Senator Rand Paul (R-Kentucky) has entered the 2016 presidential race with the campaign slogan “defeat the Washington machine.” Yet his views and past legislative actions on immigration show that he is more likely to maintain the status quo of leaving reform in limbo rather than push forward meaningful reforms that harness the skills and talents immigrants bring to the U.S. Despite Sen. Paul’s public statements that the GOP needs to “welcome” immigrants, Sen. Paul’s actions during his first-term in congress highlight how he would rather put his energy behind enforcement measures than backing realistic, sensible policies to improve the well-being of all immigrants.

Here are four things we know about Sen. Paul’s views on immigration:

1. Sen. Paul wants to end President Obama’s Immigration Action.

In December 2013, the House of Representatives approved a bill filed by Rep. Ted Yoho (R-FL) that would block President Obama’s executive action on immigration. Sen. Paul introduced companion legislation in the Senate because he believes that “our Constitution is being violated by this executive order and other actions by the Obama Administration to govern by executive fiat.” More than a hundred legal scholars disagree with Sen. Paul, noting that deferring deportation for up to 4 million immigrants is well within the President’s executive authority.

Sen. Paul expressed his concerns with the President’s immigration action and also compared them to the Japanese internment camps during World War II at a Kentucky Association of Counties conference:

“Think of what happened in World War II where they made the decision. The president issued an executive order. He said to Japanese people, ‘We’re going to put you in a camp. We’re going to take away all your rights and liberties and we’re going to intern you in a camp.’ We shouldn’t allow that much power to gravitate to one individual.”

2. Sen. Paul voted against the 2013 comprehensive immigration reform bill.

Sen. Paul voted against the 2013 comprehensive immigration reform bill S. 744 passed by the Senate because it did not include the completion of a border fence in 5 years or include a national identification card for U.S. citizen. He tried to pass his “Trust but Verify ” amendment with S. 744, which would include implementing these enforcement measures. This amendment was rejected by the Senate.

3. Sen. Paul wants costly enforcement-first measures implemented before fixing our immigration system.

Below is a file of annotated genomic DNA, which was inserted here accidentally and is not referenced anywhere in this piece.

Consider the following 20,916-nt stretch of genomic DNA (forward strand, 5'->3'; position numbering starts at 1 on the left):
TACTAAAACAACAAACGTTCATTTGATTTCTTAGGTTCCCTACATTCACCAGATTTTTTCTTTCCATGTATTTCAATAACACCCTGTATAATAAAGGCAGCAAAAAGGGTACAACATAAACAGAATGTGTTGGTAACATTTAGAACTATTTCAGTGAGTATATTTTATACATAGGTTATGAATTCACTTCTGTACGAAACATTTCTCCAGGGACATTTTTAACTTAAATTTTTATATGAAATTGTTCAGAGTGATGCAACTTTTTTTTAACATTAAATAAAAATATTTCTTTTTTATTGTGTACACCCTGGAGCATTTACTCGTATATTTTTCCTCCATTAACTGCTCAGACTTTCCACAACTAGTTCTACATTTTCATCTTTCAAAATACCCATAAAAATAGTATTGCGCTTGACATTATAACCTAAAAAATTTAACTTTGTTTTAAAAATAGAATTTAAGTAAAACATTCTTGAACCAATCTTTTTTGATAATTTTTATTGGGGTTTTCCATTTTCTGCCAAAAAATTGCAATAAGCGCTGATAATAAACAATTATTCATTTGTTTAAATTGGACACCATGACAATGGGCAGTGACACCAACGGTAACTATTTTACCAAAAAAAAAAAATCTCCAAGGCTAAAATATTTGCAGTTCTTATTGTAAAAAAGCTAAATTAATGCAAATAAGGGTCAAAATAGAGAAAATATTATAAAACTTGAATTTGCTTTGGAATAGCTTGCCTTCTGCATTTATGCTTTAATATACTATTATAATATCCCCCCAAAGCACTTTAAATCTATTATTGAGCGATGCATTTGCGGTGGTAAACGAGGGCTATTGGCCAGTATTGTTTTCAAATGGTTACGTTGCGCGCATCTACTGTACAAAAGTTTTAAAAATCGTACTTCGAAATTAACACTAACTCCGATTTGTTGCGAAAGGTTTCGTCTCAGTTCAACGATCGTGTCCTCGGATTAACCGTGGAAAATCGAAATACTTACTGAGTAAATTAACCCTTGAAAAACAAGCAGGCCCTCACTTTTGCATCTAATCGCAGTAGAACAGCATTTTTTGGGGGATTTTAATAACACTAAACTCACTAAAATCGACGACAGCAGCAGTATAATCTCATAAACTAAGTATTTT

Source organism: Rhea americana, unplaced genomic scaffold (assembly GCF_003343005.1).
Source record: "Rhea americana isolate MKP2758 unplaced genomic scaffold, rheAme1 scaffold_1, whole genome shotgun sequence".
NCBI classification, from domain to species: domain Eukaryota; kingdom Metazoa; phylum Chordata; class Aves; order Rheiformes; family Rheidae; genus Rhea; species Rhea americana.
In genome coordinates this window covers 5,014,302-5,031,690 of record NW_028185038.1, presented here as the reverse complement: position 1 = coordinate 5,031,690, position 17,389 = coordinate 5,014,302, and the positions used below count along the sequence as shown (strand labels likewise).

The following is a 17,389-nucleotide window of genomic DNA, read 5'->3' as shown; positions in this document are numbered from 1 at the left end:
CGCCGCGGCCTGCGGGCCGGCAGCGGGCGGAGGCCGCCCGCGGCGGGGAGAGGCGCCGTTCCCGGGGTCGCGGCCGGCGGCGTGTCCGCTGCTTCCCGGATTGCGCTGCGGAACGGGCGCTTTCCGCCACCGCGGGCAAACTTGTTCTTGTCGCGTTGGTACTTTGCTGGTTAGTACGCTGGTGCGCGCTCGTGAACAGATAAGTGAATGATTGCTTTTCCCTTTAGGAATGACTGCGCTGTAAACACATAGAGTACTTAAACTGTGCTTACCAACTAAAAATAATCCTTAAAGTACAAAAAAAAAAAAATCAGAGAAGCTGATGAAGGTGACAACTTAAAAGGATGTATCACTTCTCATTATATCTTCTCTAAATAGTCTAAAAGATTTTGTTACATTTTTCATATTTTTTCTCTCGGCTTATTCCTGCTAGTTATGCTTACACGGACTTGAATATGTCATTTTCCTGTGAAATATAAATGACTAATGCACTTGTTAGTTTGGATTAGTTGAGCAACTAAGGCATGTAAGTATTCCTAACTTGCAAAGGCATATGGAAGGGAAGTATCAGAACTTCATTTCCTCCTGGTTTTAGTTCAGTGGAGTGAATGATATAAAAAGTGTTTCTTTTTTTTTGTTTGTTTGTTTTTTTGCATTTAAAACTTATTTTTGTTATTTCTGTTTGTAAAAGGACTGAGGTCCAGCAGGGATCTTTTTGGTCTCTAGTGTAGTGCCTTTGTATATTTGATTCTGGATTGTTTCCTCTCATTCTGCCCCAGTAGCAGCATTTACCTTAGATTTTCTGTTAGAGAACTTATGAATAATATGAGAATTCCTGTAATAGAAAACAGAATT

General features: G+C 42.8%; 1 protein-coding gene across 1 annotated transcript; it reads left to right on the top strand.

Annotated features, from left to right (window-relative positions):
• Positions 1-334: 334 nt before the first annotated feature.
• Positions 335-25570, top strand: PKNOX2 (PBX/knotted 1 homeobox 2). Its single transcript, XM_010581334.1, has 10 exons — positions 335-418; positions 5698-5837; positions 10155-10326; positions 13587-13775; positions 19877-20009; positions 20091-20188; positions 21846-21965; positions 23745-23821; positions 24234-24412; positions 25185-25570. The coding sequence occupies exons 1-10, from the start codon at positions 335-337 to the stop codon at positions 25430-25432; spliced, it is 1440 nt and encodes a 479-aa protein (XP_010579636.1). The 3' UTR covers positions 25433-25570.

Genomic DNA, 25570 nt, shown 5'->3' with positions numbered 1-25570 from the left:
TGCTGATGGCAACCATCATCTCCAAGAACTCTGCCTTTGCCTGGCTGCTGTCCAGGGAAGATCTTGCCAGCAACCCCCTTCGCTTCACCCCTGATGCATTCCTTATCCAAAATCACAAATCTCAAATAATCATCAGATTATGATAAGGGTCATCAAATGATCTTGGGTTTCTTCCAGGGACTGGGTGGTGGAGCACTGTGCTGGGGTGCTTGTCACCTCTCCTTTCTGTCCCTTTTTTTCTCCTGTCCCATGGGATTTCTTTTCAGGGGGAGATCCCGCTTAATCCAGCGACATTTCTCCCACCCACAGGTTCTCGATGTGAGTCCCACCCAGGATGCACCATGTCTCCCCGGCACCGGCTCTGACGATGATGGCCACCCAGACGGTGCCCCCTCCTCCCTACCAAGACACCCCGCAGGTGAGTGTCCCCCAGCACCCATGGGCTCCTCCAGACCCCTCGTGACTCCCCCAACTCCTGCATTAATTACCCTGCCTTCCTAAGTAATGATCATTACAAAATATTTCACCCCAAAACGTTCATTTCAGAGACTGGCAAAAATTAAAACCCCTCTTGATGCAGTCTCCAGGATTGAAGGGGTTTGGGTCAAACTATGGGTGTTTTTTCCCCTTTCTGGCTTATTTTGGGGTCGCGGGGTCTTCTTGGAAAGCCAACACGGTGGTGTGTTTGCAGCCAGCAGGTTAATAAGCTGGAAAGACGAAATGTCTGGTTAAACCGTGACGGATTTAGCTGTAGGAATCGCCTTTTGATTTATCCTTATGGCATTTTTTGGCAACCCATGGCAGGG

On his campaign website, Sen. Paul says in a video that “millions of illegal immigrants are crossing our border without our knowledge and causing a clear threat to our national security” and continues to advocate for a border fence stretching the 1,969 mile U.S.-Mexico border before action on comprehensive immigration reform can move forward. Sen. Paul’s stance is more of the same enforcement-first policies that have been held over the past three decades, which have cost taxpayers $186.8 billion.

Sen. Paul’s aggressive plan to put border-enforcement first is not new. When he ran for the Senate in 2010, his campaign website stated:

“My plans include an underground electric fence, with helicopter stations to respond quickly to breaches of the border. Instead of closing military bases at home and renting space in Europe, I am open to the construction of bases to protect our border.”

4. Sen. Paul introduced legislation to end birthright citizenship.

In June 2011, Sen. Paul introduced a bill with Senator David Vitter (R-LA) that would amend the Constitution to end birthright citizenship because “citizenship is a privilege, and only those who respect our immigration laws should be allowed to enjoy its benefits.” This piece of legislation is particularly troublesome because, as a report by the American Immigration Council notes, ending birthright citizenship would create a new permanent underclass and enforces the myth that undocumented immigrants come to the U.S. just to give birth. While the bill was never brought to a vote, the introduction of this bill shows that Sen. Paul is more interested in reinforcing immigration myths that distract us from finding solutions to the problems facing our outdated immigration system.

Photo by Gage Skidmore.

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